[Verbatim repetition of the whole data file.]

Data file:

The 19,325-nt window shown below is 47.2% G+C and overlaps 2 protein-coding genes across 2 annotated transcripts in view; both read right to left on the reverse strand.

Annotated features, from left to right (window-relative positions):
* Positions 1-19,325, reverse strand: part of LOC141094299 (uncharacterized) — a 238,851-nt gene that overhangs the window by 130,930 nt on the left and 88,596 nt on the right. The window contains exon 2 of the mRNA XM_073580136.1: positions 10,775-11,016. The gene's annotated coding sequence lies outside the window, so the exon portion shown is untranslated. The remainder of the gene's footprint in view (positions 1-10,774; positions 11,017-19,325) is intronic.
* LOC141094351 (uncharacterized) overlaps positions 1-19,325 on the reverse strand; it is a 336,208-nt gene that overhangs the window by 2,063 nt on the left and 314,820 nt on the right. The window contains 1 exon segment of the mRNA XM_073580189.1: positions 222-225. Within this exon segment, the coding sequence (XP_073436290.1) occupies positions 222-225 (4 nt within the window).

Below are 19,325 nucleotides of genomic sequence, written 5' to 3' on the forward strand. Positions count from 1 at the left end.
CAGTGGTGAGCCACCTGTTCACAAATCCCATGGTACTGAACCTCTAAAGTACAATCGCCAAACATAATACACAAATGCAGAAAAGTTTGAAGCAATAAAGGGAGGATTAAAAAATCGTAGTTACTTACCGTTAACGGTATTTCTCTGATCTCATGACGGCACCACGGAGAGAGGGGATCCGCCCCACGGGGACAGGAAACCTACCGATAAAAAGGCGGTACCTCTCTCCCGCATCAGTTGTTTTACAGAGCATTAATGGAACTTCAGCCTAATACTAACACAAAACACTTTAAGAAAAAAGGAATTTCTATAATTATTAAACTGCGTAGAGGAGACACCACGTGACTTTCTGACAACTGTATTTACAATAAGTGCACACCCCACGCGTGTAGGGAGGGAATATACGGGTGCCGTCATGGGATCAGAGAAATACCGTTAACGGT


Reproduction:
The 19,325-nt window shown below is 47.2% G+C and overlaps 2 protein-coding genes across 2 annotated transcripts in view; both read right to left on the reverse strand.

Annotated features, from left to right (window-relative positions):
* Positions 1-19,325, reverse strand: part of LOC141094299 (uncharacterized) — a 238,851-nt gene that overhangs the window by 130,930 nt on the left and 88,596 nt on the right. The window contains exon 2 of the mRNA XM_073580136.1: positions 10,775-11,016. The gene's annotated coding sequence lies outside the window, so the exon portion shown is untranslated. The remainder of the gene's footprint in view (positions 1-10,774; positions 11,017-19,325) is intronic.
* LOC141094351 (uncharacterized) overlaps positions 1-19,325 on the reverse strand; it is a 336,208-nt gene that overhangs the window by 2,063 nt on the left and 314,820 nt on the right. The window contains 1 exon segment of the mRNA XM_073580189.1: positions 222-225. Within this exon segment, the coding sequence (XP_073436290.1) occupies positions 222-225 (4 nt within the window).

Below are 19,325 nucleotides of genomic sequence, written 5' to 3' on the forward strand. Positions count from 1 at the left end.
CAGTGGTGAGCCACCTGTTCACAAATCCCATGGTACTGAACCTCTAAAGTACAATCGCCAAACATAATACACAAATGCAGAAAAGTTTGAAGCAATAAAGGGAGGATTAAAAAATCGTAGTTACTTACCGTTAACGGTATTTCTCTGATCTCATGACGGCACCACGGAGAGAGGGGATCCGCCCCACGGGGACAGGAAACCTACCGATAAAAAGGCGGTACCTCTCTCCCGCATCAGTTGTTTTACAGAGCATTAATGGAACTTCAGCCTAATACTAACACAAAACACTTTAAGAAAAAAGGAATTTCTATAATTATTAAACTGCGTAGAGGAGACACCACGTGACTTTCTGACAACTGTATTTACAATAAGTGCACACCCCACGCGTGTAGGGAGGGAATATACGGGTGCCGTCATGGGATCAGAGAAATACCGTTAACGGT